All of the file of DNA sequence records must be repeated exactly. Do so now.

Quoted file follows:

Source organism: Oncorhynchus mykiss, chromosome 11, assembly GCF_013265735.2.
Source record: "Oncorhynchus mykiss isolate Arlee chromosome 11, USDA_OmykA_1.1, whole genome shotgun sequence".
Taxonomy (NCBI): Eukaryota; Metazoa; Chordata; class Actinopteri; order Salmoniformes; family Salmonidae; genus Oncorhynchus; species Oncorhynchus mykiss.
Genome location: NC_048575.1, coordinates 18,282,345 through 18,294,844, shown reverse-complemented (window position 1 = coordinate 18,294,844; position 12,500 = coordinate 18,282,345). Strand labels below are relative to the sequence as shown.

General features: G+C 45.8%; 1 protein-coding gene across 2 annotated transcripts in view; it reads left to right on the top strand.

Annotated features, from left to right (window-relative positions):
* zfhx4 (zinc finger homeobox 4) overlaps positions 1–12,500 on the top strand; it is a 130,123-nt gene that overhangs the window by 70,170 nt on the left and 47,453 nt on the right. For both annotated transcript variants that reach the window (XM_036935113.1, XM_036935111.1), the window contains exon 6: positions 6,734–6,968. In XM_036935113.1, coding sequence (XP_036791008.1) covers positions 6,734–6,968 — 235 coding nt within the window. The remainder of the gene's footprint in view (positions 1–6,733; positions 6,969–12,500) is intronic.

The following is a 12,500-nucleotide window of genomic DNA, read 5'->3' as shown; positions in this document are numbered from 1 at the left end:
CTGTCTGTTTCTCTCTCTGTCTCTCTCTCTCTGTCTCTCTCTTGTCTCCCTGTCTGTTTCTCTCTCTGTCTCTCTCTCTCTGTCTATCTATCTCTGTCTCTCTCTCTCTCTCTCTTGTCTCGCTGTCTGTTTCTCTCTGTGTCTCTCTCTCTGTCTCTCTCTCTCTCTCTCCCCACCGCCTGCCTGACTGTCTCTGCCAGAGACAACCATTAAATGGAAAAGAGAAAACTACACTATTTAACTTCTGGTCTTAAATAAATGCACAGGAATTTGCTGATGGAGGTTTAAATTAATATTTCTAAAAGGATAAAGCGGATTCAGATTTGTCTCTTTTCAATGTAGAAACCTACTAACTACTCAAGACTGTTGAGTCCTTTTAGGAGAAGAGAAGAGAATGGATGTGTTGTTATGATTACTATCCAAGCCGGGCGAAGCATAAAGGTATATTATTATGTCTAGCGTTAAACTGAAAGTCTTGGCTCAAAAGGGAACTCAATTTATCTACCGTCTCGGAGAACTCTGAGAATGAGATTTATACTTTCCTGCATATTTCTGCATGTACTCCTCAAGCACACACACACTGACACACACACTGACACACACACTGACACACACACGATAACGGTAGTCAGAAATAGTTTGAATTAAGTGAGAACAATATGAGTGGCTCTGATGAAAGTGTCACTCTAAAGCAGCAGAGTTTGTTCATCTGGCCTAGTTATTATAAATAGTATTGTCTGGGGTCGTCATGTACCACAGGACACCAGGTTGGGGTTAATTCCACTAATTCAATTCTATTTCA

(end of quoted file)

Source organism: Oncorhynchus mykiss, chromosome 11, assembly GCF_013265735.2.
Source record: "Oncorhynchus mykiss isolate Arlee chromosome 11, USDA_OmykA_1.1, whole genome shotgun sequence".
Taxonomy (NCBI): Eukaryota; Metazoa; Chordata; class Actinopteri; order Salmoniformes; family Salmonidae; genus Oncorhynchus; species Oncorhynchus mykiss.
Genome location: NC_048575.1, coordinates 18,282,345 through 18,294,844, shown reverse-complemented (window position 1 = coordinate 18,294,844; position 12,500 = coordinate 18,282,345). Strand labels below are relative to the sequence as shown.

General features: G+C 45.8%; 1 protein-coding gene across 2 annotated transcripts in view; it reads left to right on the top strand.

Annotated features, from left to right (window-relative positions):
* zfhx4 (zinc finger homeobox 4) overlaps positions 1–12,500 on the top strand; it is a 130,123-nt gene that overhangs the window by 70,170 nt on the left and 47,453 nt on the right. For both annotated transcript variants that reach the window (XM_036935113.1, XM_036935111.1), the window contains exon 6: positions 6,734–6,968. In XM_036935113.1, coding sequence (XP_036791008.1) covers positions 6,734–6,968 — 235 coding nt within the window. The remainder of the gene's footprint in view (positions 1–6,733; positions 6,969–12,500) is intronic.

The following is a 12,500-nucleotide window of genomic DNA, read 5'->3' as shown; positions in this document are numbered from 1 at the left end:
CTGTCTGTTTCTCTCTCTGTCTCTCTCTCTCTGTCTCTCTCTTGTCTCCCTGTCTGTTTCTCTCTCTGTCTCTCTCTCTCTGTCTATCTATCTCTGTCTCTCTCTCTCTCTCTCTTGTCTCGCTGTCTGTTTCTCTCTGTGTCTCTCTCTCTGTCTCTCTCTCTCTCTCTCCCCACCGCCTGCCTGACTGTCTCTGCCAGAGACAACCATTAAATGGAAAAGAGAAAACTACACTATTTAACTTCTGGTCTTAAATAAATGCACAGGAATTTGCTGATGGAGGTTTAAATTAATATTTCTAAAAGGATAAAGCGGATTCAGATTTGTCTCTTTTCAATGTAGAAACCTACTAACTACTCAAGACTGTTGAGTCCTTTTAGGAGAAGAGAAGAGAATGGATGTGTTGTTATGATTACTATCCAAGCCGGGCGAAGCATAAAGGTATATTATTATGTCTAGCGTTAAACTGAAAGTCTTGGCTCAAAAGGGAACTCAATTTATCTACCGTCTCGGAGAACTCTGAGAATGAGATTTATACTTTCCTGCATATTTCTGCATGTACTCCTCAAGCACACACACACTGACACACACACTGACACACACACTGACACACACACGATAACGGTAGTCAGAAATAGTTTGAATTAAGTGAGAACAATATGAGTGGCTCTGATGAAAGTGTCACTCTAAAGCAGCAGAGTTTGTTCATCTGGCCTAGTTATTATAAATAGTATTGTCTGGGGTCGTCATGTACCACAGGACACCAGGTTGGGGTTAATTCCACTAATTCAATTCTATTTCA